The Shadow | Theater Critic's Choice | Chicago Reader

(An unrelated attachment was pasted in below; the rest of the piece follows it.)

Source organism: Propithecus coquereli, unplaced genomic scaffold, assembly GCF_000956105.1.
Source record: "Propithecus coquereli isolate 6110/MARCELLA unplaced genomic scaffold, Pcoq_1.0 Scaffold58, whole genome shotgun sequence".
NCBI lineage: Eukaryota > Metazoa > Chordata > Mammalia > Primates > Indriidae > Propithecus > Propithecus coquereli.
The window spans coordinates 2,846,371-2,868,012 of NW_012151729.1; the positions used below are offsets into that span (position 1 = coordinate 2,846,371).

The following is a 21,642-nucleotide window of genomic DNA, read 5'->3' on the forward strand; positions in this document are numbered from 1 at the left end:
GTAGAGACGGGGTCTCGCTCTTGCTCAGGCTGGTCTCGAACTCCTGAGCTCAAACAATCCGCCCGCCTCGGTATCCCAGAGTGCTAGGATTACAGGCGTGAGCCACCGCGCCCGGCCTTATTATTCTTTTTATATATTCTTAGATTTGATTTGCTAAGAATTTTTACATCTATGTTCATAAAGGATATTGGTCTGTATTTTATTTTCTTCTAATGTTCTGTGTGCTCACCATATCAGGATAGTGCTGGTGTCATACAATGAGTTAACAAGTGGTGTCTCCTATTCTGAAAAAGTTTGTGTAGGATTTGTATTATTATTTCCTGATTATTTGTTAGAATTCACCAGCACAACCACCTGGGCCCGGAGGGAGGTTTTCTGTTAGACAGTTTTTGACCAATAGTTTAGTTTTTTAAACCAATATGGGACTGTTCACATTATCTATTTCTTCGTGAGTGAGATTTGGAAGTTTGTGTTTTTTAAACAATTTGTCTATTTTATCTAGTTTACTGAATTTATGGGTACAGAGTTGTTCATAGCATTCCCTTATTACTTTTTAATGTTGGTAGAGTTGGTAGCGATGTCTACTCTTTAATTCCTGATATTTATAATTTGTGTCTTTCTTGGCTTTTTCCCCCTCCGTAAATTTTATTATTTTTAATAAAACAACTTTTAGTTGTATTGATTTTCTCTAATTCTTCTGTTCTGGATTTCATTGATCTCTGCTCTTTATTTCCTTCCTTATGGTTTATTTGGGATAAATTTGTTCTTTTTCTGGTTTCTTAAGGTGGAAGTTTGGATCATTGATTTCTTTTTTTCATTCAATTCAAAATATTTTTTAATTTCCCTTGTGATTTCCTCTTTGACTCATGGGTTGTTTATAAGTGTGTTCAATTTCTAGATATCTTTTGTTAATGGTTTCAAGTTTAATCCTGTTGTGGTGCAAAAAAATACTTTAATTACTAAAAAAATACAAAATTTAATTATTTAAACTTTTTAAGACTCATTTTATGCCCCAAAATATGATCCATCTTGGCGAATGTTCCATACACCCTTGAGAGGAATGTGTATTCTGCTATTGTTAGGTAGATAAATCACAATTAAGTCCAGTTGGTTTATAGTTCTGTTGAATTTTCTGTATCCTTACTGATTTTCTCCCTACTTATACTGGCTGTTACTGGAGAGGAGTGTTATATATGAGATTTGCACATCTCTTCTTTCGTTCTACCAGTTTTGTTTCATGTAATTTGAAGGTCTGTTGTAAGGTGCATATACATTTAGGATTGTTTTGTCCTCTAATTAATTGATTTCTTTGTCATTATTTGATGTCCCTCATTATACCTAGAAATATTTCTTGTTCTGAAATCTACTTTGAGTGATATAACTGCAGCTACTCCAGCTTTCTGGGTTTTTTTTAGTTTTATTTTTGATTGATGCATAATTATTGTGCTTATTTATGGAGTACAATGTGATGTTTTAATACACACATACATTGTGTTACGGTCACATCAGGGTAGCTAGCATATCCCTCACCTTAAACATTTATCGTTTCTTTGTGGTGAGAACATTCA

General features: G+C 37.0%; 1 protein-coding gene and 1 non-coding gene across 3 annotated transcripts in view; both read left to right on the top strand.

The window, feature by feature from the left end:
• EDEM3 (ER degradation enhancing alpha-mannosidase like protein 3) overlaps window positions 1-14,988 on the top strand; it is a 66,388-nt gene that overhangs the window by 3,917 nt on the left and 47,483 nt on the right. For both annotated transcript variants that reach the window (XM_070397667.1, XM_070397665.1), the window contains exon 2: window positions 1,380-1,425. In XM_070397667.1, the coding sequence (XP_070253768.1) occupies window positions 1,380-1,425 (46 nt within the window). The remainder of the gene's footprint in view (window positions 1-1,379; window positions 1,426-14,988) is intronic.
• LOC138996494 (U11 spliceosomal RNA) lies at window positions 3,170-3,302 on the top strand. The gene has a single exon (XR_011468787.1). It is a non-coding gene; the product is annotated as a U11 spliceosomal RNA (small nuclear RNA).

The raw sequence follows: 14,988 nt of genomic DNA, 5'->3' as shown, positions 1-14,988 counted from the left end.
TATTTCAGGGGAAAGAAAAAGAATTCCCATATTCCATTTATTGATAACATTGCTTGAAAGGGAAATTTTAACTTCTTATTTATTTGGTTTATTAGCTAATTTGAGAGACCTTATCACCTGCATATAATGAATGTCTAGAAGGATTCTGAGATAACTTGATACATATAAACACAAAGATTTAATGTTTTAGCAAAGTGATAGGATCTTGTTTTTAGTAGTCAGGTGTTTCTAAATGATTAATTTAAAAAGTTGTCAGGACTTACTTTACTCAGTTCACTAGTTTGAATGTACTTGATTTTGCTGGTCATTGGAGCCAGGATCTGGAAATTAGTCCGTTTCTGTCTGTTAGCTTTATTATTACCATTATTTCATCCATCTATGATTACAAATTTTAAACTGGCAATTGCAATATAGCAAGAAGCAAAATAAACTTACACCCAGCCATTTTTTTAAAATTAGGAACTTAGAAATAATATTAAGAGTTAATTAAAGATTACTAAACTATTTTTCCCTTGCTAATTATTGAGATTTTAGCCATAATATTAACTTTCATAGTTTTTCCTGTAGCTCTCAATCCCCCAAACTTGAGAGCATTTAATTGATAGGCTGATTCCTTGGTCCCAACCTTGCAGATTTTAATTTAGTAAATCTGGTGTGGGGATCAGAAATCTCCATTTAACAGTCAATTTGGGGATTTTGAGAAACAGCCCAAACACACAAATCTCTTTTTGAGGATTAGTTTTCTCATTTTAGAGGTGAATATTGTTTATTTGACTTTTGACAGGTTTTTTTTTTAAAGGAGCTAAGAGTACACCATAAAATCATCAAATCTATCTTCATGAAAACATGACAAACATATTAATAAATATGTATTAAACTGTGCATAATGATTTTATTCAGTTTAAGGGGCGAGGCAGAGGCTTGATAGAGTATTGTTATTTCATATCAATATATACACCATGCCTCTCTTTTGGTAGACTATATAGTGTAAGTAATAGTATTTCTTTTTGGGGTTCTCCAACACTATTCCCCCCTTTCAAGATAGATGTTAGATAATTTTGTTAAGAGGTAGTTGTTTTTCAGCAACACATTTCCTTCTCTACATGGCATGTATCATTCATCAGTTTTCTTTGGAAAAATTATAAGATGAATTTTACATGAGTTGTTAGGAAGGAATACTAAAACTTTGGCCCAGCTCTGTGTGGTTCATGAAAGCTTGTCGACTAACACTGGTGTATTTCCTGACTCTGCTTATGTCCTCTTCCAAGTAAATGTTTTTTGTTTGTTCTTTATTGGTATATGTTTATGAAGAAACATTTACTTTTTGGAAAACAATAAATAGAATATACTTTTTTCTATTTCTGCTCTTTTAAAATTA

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I only know the 30s radio show by hearsay, so I can't vouch for the faithfulness of this big-scale movie version, but if I had to choose between a sequel to this and another Batman or Indiana Jones romp, I'd opt for a second Shadow, if only because the visual design of this one--a comic-book fever dream of 30s Manhattan so well imagined and lived-in that one could almost crawl inside it--has more enchantments than the Wagnerian pretensions and Pavlovian cliff-hangers of the other two cycles. Admittedly, this visual design--which recalls more than once some of the classic Universal horror pictures of the 30s--tends to triumph over and thereby diminish everything else in the picture. The characters are fairly dim (Alec Baldwin in the title role, alias Lamont Cranston, is still a bit of a stick, and Penelope Ann Miller is just a slinky icon, though John Lone seems well cast as the occult villain); the plot--largely a matter of telepathy, hypnosis, and mind over matter--while true enough to its origins in Louis Feuillade and Fritz Lang, is not especially memorable; and the action thrills tend to be obligatory rather than inspired. But the look of this movie is such a delight that even passing details--an apple twirled in Miller's hands, a striped sofa beside which subvillain Tim Curry falls to his death--seem integral parts of the production design; and when an anachronistic, spherical atomic bomb barrels down a hotel hallway, even if it occasions much less suspense than the rolling boulder in Raiders of the Lost Ark, it has all the sleek decorum of a Magritte painting. It's hard to know who to credit for all the visual pleasure--production designer Joseph Nemec III, director Russell Mulcahy, or, most likely, a team comprising them and many others--but wherever it comes from, it has enough of the innocent exoticism and splendor of silent thrillers to suggest a continuity with the past missing from most other current movies; all that's required is a capacity to sit back and dream. With Ian McKellen, Peter Boyle, and Jonathan Winters. (Ford City, Broadway, Burnham Plaza, Edens, Golf Glen, Lincoln Village, 900 N. Michigan, North Riverside, Bel-Air Drive-In, Double Drive-In, Norridge)

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